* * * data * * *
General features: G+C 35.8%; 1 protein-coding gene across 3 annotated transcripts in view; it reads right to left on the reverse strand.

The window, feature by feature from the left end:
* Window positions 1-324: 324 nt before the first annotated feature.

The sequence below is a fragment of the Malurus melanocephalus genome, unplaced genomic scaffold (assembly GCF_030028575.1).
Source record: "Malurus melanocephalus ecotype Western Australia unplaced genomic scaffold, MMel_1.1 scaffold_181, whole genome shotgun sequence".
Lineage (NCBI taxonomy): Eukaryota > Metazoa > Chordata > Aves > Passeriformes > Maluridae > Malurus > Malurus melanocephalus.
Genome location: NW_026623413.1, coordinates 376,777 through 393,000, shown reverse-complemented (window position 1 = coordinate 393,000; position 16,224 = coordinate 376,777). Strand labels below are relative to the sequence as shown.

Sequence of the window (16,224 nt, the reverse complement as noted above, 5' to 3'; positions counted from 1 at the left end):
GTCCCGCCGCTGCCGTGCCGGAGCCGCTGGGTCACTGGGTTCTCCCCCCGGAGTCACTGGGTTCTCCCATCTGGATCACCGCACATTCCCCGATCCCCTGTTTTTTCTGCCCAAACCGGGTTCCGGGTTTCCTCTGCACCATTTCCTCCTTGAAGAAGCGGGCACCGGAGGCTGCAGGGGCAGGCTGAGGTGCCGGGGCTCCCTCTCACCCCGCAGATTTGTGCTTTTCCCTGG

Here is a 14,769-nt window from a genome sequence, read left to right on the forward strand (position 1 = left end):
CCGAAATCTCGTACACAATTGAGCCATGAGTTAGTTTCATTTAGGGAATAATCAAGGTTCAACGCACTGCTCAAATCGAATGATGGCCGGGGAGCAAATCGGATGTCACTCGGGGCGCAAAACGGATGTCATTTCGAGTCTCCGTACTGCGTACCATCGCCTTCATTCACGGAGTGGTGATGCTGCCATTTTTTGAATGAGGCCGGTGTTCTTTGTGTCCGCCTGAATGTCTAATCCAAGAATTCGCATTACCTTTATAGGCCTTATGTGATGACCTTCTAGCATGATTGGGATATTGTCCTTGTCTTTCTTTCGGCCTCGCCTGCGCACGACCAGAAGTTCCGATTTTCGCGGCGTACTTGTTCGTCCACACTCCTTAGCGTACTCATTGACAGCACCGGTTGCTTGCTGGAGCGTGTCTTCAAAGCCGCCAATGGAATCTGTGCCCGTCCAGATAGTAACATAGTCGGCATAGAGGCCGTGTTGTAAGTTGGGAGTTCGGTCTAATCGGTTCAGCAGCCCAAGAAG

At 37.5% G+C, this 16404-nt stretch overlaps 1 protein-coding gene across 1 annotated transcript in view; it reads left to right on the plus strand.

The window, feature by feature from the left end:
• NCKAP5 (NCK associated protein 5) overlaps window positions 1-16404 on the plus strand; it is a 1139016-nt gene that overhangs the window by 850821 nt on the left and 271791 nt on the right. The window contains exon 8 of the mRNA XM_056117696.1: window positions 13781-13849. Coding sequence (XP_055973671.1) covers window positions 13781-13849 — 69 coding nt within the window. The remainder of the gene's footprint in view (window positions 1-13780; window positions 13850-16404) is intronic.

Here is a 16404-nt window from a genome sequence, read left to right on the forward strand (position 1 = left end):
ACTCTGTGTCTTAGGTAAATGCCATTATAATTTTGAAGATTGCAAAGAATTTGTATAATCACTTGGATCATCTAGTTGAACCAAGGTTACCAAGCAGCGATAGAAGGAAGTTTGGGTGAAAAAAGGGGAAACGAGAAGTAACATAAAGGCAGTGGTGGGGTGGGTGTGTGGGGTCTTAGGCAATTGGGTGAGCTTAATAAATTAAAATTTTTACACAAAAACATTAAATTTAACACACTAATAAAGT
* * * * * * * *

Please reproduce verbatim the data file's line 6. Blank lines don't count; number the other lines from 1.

Lineage (NCBI taxonomy): Eukaryota > Metazoa > Chordata > Aves > Passeriformes > Maluridae > Malurus > Malurus melanocephalus.